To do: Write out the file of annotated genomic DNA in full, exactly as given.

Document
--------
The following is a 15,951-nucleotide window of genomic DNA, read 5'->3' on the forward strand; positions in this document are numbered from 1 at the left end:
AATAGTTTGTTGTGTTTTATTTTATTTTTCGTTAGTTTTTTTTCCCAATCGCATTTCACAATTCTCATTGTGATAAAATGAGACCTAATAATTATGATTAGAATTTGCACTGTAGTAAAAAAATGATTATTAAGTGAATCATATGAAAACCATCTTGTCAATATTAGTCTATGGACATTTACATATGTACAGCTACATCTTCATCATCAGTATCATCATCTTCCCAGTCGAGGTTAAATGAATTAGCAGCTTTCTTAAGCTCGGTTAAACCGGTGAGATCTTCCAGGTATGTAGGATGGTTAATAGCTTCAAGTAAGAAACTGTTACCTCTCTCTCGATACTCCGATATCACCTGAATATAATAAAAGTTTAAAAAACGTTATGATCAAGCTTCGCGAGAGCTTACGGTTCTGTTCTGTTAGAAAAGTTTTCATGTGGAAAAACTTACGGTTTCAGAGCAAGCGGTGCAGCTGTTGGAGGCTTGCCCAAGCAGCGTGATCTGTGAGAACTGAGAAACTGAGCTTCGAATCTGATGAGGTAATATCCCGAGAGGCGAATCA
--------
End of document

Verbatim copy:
The following is a 15,951-nucleotide window of genomic DNA, read 5'->3' on the forward strand; positions in this document are numbered from 1 at the left end:
AATAGTTTGTTGTGTTTTATTTTATTTTTCGTTAGTTTTTTTTCCCAATCGCATTTCACAATTCTCATTGTGATAAAATGAGACCTAATAATTATGATTAGAATTTGCACTGTAGTAAAAAAATGATTATTAAGTGAATCATATGAAAACCATCTTGTCAATATTAGTCTATGGACATTTACATATGTACAGCTACATCTTCATCATCAGTATCATCATCTTCCCAGTCGAGGTTAAATGAATTAGCAGCTTTCTTAAGCTCGGTTAAACCGGTGAGATCTTCCAGGTATGTAGGATGGTTAATAGCTTCAAGTAAGAAACTGTTACCTCTCTCTCGATACTCCGATATCACCTGAATATAATAAAAGTTTAAAAAACGTTATGATCAAGCTTCGCGAGAGCTTACGGTTCTGTTCTGTTAGAAAAGTTTTCATGTGGAAAAACTTACGGTTTCAGAGCAAGCGGTGCAGCTGTTGGAGGCTTGCCCAAGCAGCGTGATCTGTGAGAACTGAGAAACTGAGCTTCGAATCTGATGAGGTAATATCCCGAGAGGCGAATCA